Close modal

Bubble study

Gas bubbles appeared in all the syringes when the pressure decreased by 50 mmHg. The bubbles disappeared when the pressure was returned to 760 mmHg. Air bubbles in the microtubules changed in size when pressure changed, consistent with Boyle law (4) (Supplementary Fig. A1).

Plunger movement study

The Animas cartridge plunger moved when the pressure was decreased by 273.48 mmHg (SD 25.39 [range 228–303.8]), equivalent to atmospheric pressure of 486.52 mmHg.

We demonstrated that decreases in ambient pressure cause predictable unintended insulin delivery by two independent mechanisms. The first mechanism is due to air coming out of solution and forming bubbles when pressure decreases. Air dissolves in water proportional to ambient pressure (3). As airplanes ascend, ambient pressure decreases and air comes out of solution, forming bubbles. The bubbles displace insulin in a pump, causing excess delivery. The larger the volume of insulin, the more bubbles will form, displacing insulin. As the airplane descends, air pressure increases again and the bubbles redissolve, which stops insulin delivery until the deficit is “replaced.” If air bubbles are removed before descent, then the pump will deliver normally because water is not compressible.

The second mechanism of unintended insulin delivery is due to expansion of existing bubbles in the cartridge before takeoff. These bubbles will increase in size by 36%, displacing insulin during ascent (4).

Excess insulin delivered during ascent in an airplane may cause hypoglycemia 1–2 h later. Hyperglycemia may follow due to decreased insulin delivery during descent. Whether abnormalities in insulin delivery during flight cause clinical effects depend on factors such as insulin sensitivity, current glycemic control, food intake, and pump settings, among others.

The U.S. Food and Drug Administration requires that insulin pump mechanical function is not affected by “changes in ambient pressure which would reasonably be expected to be encountered according to the intended use of the device” (5). Built-in features of insulin pumps designed to prevent plunger movement are discussed in the Supplementary Data.

We demonstrated that changes in ambient pressure during commercial flights did not affect insulin pump mechanical function. Plungers may potentially move, however, causing insulin overdose with massive, rapid depressurization that occurs 40–50 times worldwide per year (6).

We recommend for flights:

  1. The cartridge should only contain 1.5 mL of insulin.

  2. Disconnect the pump before takeoff.

  3. At cruising altitude, take the cartridge out of the pump and remove any air bubbles before reconnecting.

  4. After the airplane lands, disconnect the pump and prime the line with 2 units. Then reconnect the pump.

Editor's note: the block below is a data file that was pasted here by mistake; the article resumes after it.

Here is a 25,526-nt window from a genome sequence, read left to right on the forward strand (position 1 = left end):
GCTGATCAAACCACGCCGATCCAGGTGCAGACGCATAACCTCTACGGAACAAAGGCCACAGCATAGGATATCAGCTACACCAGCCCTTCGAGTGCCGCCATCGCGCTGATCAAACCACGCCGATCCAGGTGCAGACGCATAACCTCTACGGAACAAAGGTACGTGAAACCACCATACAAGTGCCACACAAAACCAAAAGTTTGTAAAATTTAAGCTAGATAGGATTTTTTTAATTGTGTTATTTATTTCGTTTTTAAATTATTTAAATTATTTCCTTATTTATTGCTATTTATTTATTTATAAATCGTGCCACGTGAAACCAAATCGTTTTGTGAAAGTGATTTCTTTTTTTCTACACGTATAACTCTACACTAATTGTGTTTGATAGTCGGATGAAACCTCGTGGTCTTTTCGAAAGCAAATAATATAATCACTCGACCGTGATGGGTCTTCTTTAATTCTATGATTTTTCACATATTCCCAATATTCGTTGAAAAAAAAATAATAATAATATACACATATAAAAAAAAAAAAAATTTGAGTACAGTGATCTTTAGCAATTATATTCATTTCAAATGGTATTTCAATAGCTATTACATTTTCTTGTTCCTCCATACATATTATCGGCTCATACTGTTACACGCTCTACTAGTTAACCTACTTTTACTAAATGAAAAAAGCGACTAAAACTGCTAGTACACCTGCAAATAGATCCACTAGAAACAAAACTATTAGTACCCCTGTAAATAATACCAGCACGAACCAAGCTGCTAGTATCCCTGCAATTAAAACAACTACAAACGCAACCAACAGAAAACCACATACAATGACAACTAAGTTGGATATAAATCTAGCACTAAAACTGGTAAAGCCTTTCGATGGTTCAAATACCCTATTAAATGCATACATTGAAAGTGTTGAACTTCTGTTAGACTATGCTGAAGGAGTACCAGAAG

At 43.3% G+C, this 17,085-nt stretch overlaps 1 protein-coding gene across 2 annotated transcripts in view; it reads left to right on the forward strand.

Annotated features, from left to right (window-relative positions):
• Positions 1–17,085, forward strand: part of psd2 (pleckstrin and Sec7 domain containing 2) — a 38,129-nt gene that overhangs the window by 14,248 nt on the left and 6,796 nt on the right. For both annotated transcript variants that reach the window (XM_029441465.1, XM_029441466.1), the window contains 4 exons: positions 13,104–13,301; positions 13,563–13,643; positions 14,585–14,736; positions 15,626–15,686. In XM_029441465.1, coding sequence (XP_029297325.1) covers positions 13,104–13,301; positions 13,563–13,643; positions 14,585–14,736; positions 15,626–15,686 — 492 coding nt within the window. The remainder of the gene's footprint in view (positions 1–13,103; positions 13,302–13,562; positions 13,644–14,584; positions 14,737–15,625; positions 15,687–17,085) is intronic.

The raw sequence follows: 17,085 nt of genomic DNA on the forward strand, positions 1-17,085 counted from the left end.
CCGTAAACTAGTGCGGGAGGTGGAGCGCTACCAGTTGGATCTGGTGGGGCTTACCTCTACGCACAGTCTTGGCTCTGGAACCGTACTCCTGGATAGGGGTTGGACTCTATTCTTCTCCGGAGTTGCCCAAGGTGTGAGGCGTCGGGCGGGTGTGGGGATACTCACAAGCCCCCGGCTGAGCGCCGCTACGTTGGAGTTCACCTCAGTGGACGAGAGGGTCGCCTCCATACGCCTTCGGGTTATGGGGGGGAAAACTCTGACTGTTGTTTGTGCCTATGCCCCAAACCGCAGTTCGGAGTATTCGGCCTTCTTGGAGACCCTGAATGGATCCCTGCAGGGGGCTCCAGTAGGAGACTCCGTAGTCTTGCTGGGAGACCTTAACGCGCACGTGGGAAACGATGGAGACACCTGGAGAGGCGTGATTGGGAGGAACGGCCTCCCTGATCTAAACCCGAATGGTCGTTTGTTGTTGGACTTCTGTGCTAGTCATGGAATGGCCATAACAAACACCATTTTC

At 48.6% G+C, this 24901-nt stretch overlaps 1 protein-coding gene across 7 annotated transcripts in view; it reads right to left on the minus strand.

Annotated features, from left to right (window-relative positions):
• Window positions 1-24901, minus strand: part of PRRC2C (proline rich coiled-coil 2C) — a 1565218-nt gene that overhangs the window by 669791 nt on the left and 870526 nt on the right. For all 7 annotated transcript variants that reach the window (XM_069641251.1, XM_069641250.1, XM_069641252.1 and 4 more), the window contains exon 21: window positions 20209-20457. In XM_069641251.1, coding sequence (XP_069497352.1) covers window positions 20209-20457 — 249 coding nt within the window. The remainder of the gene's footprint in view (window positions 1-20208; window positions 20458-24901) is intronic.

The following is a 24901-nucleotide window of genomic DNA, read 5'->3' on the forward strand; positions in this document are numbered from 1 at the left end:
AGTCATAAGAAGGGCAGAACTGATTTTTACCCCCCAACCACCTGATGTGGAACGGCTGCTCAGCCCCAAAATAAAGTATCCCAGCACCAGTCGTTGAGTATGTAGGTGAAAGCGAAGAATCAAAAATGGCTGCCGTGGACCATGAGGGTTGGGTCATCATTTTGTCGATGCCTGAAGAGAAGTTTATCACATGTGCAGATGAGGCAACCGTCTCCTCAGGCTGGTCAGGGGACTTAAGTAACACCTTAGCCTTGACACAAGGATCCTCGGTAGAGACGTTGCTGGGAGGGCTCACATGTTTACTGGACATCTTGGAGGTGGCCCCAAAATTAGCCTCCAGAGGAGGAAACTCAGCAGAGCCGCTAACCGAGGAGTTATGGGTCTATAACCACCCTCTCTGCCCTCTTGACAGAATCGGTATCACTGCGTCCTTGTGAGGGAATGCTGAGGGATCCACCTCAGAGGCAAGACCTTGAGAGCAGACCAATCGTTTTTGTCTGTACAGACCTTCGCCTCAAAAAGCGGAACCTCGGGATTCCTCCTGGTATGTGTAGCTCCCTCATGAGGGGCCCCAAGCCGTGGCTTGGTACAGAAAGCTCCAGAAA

5. During flight emergencies involving cabin decompression, disconnect the insulin pump.

Insulin pumps deliver excess insulin as ambient pressure decreases, which may cause hypoglycemia. We observed three mechanisms to explain this phenomenon.

This study was funded by the researchers. Animas and Medtronic supplied the insulin pumps on a loan basis, with no restrictions or input into any aspect of the study. No other potential conflicts of interest relevant to this article were reported.

B.R.K. designed and coordinated the project, led the analysis, wrote the manuscript, and reviewed and edited the manuscript. P.W.G. and M.A.P. collected and analyzed data, wrote the manuscript, and reviewed and edited the manuscript. P.A.C. and D.G.A. assisted in study design and analysis, and reviewed and edited the manuscript.

Parts of this study were presented in poster form at the 2011 Advanced Technologies and Treatments for Diabetes Conference, London, U.K., 16–19 February 2011.

Scott Penrose, Qantas Airlines, provided expertise on the science of air flights and Pat Watterson, Qantas Airlines, facilitated the flight experiment. Peter Elliot, EPS Consulting, and Laurie Curran, of Laurie Curran Water, provided engineering expertise. Brendan Paterson-Dick, Baulderstone Hornibrook, provided technical and safety expertise. Jenny Goss, Gippsland Paediatrics, assisted with the flight experiment. Dr. Mark Read, Dr. John Fitter, and the Mothers and Babies Research Institute, Newcastle, Australia, provided equipment and expertise.

1.
Aanderud
L
,
Hansen
EM
.
Insulin pumps and drop in pressure
.
Tidsskr Nor Laegeforen
1994
;
114
:
570
572 [in Norwegian]
[PubMed]
2.
Aerospace Medical Association, Aviation Safety Committee, Civil Aviation Subcommittee
.
Cabin cruising altitudes for regular transport aircraft
.
Aviat Space Environ Med
2008
;
79
:
433
439
3.
Henry’s law [Internet]. Available from http://en.wikipedia.org/wiki/Henry%27s_law. Accessed 2 December 2010
4.
Boyle’s law [Internet]. Available from http://en.wikipedia.org/wiki/Boyle%27s_law. Accessed 2 December 2010
5.
U.S. Food and Drug Administration. Guidance for industry and FDA staff—total product life cycle. Infusion pump—premarket notification [510(k)] submissions [Internet], 2010. Silver Spring, MD, U.S. Food and Drug Administration. Available from http://www.fda.gov/MedicalDevices/DeviceRegulationandGuidance/GuidanceDocuments/ucm206153.htm. Accessed 23 March 2011
6.
Uncontrolled decompression [Internet]. Available from http://en.wikipedia.org/wiki/Uncontrolled_decompression. Accessed 4 August 2011

Supplementary data